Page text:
Apanasovich, Tatiyana Vladimirovna (2005-11). Testing for spatial correlation and semiparametric spatial modeling of binary outcomes with application to aberrant crypt foci in colon carcinogenesis experiments. Doctoral Dissertation. Thesis uri icon


  • In an experiment to understand colon carcinogenesis, all animals were exposed to a carcinogen while half the animals were also exposed to radiation. Spatially, we measured the existence of aberrant crypt foci (ACF), namely morphologically changed colonic crypts that are known to be precursors of colon cancer development. The biological question of interest is whether the locations of these ACFs are spatially correlated: if so, this indicates that damage to the colon due to carcinogens and radiation is localized. Statistically, the data take the form of binary outcomes (corresponding to the existence of an ACF) on a regular grid. We develop score??type methods based upon the Matern and conditionally autoregression (CAR) correlation models to test for the spatial correlation in such data, while allowing for nonstationarity. Because of a technical peculiarity of the score??type test, we also develop robust versions of the method. The methods are compared to a generalization of Moran??s test for continuous outcomes, and are shown via simulation to have the potential for increased power. When applied to our data, the methods indicate the existence of spatial correlation, and hence indicate localization of damage. Assuming that there are correlations in the locations of the ACF, the questions are how great are these correlations, and whether the correlation structures di?er when an animal is exposed to radiation. To understand the extent of the correlation, we cast the problem as a spatial binary regression, where binary responses arise from an underlying Gaussian latent process. We model these marginal probabilities of ACF semiparametrically, using ?xed-knot penalized regression splines and single-index models. We ?t the models using pairwise pseudolikelihood methods. Assuming that the underlying latent process is strongly mixing, known to be the case for many Gaussian processes, we prove asymptotic normality of the methods. The penalized regression splines have penalty parameters that must converge to zero asymptotically: we derive rates for these parameters that do and do not lead to an asymptotic bias, and we derive the optimal rate of convergence for them. Finally, we apply the methods to the data from our experiment.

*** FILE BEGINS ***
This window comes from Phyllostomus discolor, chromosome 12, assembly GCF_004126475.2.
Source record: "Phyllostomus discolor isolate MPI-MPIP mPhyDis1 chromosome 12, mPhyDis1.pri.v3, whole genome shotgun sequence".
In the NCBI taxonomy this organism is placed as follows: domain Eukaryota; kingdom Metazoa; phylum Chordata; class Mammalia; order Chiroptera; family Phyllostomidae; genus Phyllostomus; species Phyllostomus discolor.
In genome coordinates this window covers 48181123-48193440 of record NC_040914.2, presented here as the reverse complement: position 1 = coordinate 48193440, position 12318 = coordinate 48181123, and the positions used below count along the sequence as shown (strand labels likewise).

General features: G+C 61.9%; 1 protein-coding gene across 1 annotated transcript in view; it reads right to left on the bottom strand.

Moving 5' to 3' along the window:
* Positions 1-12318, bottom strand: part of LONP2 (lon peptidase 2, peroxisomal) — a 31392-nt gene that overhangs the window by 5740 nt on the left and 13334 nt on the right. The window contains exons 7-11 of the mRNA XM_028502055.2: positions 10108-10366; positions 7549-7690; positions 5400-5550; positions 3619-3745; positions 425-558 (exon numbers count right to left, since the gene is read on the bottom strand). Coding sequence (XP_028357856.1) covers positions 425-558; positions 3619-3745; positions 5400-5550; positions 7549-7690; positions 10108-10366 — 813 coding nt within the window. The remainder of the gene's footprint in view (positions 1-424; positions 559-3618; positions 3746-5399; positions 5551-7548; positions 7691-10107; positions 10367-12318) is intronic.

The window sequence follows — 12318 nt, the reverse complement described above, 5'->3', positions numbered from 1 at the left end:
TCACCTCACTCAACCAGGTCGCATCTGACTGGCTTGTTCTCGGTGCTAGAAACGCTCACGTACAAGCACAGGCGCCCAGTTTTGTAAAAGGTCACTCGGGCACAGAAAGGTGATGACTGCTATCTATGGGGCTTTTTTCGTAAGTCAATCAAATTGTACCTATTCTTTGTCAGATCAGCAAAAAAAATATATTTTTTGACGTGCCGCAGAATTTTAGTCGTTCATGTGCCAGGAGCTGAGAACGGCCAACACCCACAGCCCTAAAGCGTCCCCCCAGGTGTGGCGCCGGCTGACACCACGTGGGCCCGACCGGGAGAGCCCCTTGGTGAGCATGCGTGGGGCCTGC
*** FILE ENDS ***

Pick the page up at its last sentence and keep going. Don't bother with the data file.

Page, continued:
publication date

  • August 2004